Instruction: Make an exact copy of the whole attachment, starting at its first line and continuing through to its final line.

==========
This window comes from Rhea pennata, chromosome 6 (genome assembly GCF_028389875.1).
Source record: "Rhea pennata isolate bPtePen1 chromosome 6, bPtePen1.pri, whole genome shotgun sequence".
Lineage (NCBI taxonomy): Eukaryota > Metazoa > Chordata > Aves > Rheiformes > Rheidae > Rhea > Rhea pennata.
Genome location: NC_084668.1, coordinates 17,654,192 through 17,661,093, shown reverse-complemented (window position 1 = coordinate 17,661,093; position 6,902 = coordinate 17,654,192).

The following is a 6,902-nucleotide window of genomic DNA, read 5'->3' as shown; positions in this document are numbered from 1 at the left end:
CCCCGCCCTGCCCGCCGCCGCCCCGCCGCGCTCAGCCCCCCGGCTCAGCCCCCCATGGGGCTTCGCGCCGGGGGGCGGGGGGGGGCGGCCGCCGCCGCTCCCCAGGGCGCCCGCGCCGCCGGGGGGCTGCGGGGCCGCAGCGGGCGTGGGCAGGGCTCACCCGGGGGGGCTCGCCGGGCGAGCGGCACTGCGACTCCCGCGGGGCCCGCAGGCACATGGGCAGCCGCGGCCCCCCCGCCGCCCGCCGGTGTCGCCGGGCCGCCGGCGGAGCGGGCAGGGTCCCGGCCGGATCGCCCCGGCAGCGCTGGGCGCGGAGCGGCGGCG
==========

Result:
This window comes from Rhea pennata, chromosome 6 (genome assembly GCF_028389875.1).
Source record: "Rhea pennata isolate bPtePen1 chromosome 6, bPtePen1.pri, whole genome shotgun sequence".
Lineage (NCBI taxonomy): Eukaryota > Metazoa > Chordata > Aves > Rheiformes > Rheidae > Rhea > Rhea pennata.
Genome location: NC_084668.1, coordinates 17,654,192 through 17,661,093, shown reverse-complemented (window position 1 = coordinate 17,661,093; position 6,902 = coordinate 17,654,192).

The following is a 6,902-nucleotide window of genomic DNA, read 5'->3' as shown; positions in this document are numbered from 1 at the left end:
CCCCGCCCTGCCCGCCGCCGCCCCGCCGCGCTCAGCCCCCCGGCTCAGCCCCCCATGGGGCTTCGCGCCGGGGGGCGGGGGGGGGCGGCCGCCGCCGCTCCCCAGGGCGCCCGCGCCGCCGGGGGGCTGCGGGGCCGCAGCGGGCGTGGGCAGGGCTCACCCGGGGGGGCTCGCCGGGCGAGCGGCACTGCGACTCCCGCGGGGCCCGCAGGCACATGGGCAGCCGCGGCCCCCCCGCCGCCCGCCGGTGTCGCCGGGCCGCCGGCGGAGCGGGCAGGGTCCCGGCCGGATCGCCCCGGCAGCGCTGGGCGCGGAGCGGCGGCG